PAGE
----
The Five Biggest Contradictions in Fitness
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The Five Biggest Contradictions in Fitness

Itís no secret that when people contradict themselves, it has the effect of making the flaws in their actions or statements seem glaringly obvious. But what about when WE ourselves get caught contradicting ourselves by someone else?

By: Nick Tumminello Added: January 6th, 2014
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  1. #1
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    Programming your workouts

    I run into a lot of people who have no idea how to write workouts for themselves. They either use some workout of the month from a magazine and jump around, or just have no idea how to organize an effective workout.

    I'll address the "Workout of the Month" club. These guys are great. You know who you are. You jump from workout to workout and complain about a complete lack of any progress. You pick a workout that's cleverly titled, "Up Your Bench 240% in 30 Days" or "So and So's 12 week Squat cure". That's great. But, what do you do next? Stop making this mistake.

    If you are dead set on following a program, choose one that isn't 12 weeks long. Choose one that you can use for a few years, if not the rest of your training career. Seriously! If you find something that works, why in the name of all that is holy, would you change? It worked for a reason. Just because you use it for 2 or 3 years doesn't mean you should change. Keep using it! Good programs will explain how to tweak things as you progress. Even as you make slight changes, the basics of the program stay intact.

    This is why Westside is so successful. This is why Jim Wendler's 5/3/1 is so successful. Look at Bigger, Faster, Stronger and Bill Starr's 5x5. They all work incredibly well. They're all very simple and allow for slight changes as you progress. You don't have to do a new program if you're in the off-season. You don't have to do different exercises for a change. You can adjust set and rep schemes to allow you to achieve your desired goals of each training cycle. But, the basic program stays the same.

    Now, if you're a programmer and you enjoy writing workouts, this is where you can really learn to make progress. One of the best pieces of advice I can give you on this is to be patient. You can't write a great program right out of the gate. It will take time to develope. You have to figure out what your rules of training are. This will take some thinking on your part. What are your rules that every workout should have? They don't have to be crazy and you don't need a laundry list of things.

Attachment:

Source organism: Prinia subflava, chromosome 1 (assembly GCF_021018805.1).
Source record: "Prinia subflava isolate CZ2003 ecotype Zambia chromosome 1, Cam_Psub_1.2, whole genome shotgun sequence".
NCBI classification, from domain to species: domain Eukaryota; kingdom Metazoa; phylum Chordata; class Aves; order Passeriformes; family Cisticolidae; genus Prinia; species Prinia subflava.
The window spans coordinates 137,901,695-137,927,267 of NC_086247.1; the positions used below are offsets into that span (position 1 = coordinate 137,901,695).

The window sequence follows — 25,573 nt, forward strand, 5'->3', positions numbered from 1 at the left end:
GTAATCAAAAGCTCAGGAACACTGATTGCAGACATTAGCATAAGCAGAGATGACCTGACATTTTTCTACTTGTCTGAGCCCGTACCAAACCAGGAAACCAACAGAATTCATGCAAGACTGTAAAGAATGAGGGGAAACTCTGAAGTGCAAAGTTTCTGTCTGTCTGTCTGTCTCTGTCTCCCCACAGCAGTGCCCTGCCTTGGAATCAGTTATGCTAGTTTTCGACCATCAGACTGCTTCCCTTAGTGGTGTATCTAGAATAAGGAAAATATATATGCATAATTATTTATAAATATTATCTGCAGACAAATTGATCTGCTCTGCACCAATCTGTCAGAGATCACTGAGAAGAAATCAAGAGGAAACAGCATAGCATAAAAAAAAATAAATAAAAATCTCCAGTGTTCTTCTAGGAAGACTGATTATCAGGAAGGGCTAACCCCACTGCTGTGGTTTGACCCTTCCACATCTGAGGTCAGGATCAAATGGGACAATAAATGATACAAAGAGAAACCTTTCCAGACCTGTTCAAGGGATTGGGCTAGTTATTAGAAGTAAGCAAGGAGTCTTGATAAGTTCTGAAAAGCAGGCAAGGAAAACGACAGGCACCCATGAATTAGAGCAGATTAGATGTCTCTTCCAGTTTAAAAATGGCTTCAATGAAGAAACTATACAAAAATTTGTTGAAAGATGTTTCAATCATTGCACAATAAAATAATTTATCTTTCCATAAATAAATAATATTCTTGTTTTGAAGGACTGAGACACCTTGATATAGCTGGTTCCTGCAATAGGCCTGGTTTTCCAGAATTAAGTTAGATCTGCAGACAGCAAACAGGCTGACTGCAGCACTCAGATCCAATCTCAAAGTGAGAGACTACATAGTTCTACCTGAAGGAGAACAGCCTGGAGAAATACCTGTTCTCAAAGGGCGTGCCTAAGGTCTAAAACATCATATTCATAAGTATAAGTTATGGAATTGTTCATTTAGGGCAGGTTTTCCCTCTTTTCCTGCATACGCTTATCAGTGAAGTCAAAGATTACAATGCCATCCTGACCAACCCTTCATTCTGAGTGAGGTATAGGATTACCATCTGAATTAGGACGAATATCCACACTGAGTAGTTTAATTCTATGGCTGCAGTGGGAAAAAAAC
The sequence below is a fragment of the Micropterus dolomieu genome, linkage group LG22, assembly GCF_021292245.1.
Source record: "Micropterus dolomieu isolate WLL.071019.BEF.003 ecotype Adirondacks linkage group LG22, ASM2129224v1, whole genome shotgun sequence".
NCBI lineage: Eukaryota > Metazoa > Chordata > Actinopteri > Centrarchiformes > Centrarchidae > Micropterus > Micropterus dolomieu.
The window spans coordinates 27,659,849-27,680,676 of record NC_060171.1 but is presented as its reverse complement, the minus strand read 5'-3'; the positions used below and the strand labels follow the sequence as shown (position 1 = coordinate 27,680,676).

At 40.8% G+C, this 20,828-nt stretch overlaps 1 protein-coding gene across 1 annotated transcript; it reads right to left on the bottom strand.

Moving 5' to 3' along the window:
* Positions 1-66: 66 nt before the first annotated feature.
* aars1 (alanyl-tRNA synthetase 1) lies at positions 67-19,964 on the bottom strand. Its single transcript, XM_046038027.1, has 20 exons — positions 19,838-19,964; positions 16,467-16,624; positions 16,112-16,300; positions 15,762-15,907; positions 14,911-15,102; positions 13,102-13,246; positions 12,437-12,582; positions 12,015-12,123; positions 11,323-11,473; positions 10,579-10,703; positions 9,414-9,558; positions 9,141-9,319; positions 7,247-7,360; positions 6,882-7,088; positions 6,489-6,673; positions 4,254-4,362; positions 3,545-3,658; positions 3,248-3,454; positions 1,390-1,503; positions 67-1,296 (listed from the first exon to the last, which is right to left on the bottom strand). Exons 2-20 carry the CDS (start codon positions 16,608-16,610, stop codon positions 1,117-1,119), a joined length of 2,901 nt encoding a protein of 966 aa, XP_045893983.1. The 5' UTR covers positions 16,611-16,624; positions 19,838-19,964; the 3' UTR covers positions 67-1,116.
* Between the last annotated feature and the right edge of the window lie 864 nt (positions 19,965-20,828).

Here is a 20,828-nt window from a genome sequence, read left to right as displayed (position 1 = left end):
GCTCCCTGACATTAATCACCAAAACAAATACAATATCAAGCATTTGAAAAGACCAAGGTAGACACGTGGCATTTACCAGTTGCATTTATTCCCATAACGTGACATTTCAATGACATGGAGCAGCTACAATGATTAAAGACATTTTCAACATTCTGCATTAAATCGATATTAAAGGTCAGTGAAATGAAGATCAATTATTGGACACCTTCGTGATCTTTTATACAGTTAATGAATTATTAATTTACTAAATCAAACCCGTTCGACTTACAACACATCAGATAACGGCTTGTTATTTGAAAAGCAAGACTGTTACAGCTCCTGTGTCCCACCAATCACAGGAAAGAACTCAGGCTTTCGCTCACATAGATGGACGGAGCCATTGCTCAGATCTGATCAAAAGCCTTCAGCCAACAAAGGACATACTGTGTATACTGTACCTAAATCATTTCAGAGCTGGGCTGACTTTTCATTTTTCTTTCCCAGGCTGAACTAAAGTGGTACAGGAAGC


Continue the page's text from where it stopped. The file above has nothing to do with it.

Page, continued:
Again, look at Jim Wendler. His rule is Lift Heavy, Stretch Hard and Run Fast. That's his basic workout template. Everything he does is based around those simple rules.

    Come up with what you think is important. Write workouts and try them. If they're not giving you the results you want, tweak it. Don't change it. Make small alterations and then just keep working it. Make slight changes as it evolves. But, don't just scrap it and start from scratch every time you don't get what you want from it. Use your mind.

    Look at what you think worked and keep it. Change what you think didn't work. Then go to work. Programs are always fluid. If you look at Westside from 20 years ago, it's drastically different, now. But, what has stayed the same? It's still all based around 3 very simple and basic principles:

    Dynamic Effort
    Maximal Effort
    Repeated Effort

    The exercises have come and gone. The gimmicks (chains, bands, crazy bells, specialty bars) have evolved, but the same basic principles of Dynamic Effort, Maximal Effort and Repeated Effort have gone unchanged. This is something that you need to figure out for yurself. Don't make your training just a physical journey. Make it a mental one, as well. This is how you will truly learn what works and what doesn't.

    Use that gray matter between your ears to figure out your own little training program. Make sure it follows a few certain guidelines. Remember, if your program revolves around these movements:

    Squat
    Deadlift
    Cleans
    Bench
    Military Press
    Pull-ups
    Bent Rows

    then you're gong to be fine. It's up to you to figure out how you want to put them together and how you want to track them. Don't be afraid to read other people's programs that are very well established. Look at exercise selection. Look at frequency of movements. Look at set and rep schemes. Use ideas that are already proven to work and morph them into your own basic plan.

    A note: Don't use a lot of different programs all smashed into one. Rather, take little bits and pieces from them and place them where they fit in your program. If you have your basic template, you can just fill in the blanks as you go.

    Here's an example of my basic template that I train clients with.

    Strength
    Metabolic Conditioning
    Stretching

    To elaborate a bit:

    Strength (20-25 minutes)
    -Lower or Upper 4-5 sets of 3-5 reps
    -Upper or Lower 4 sets of 8-12 reps

    Metabolic Conditioning (25-30 minutes)
    -Upper/Lower/Abs
    -Upper/Lower/Full

    For clients I always do 5-7 minutes of Ab Work because I know they think this is how it should be done. I make it all work.

    Stretching

    I use these 3 ideas to put together client workouts. It's nothing earth-shattering. Just some sound, simple programming that gets the job done.

    I also use 5/3/1 and use the assistance work I feel I need in order to prep for a meet.

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  3. #2
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    Very true!
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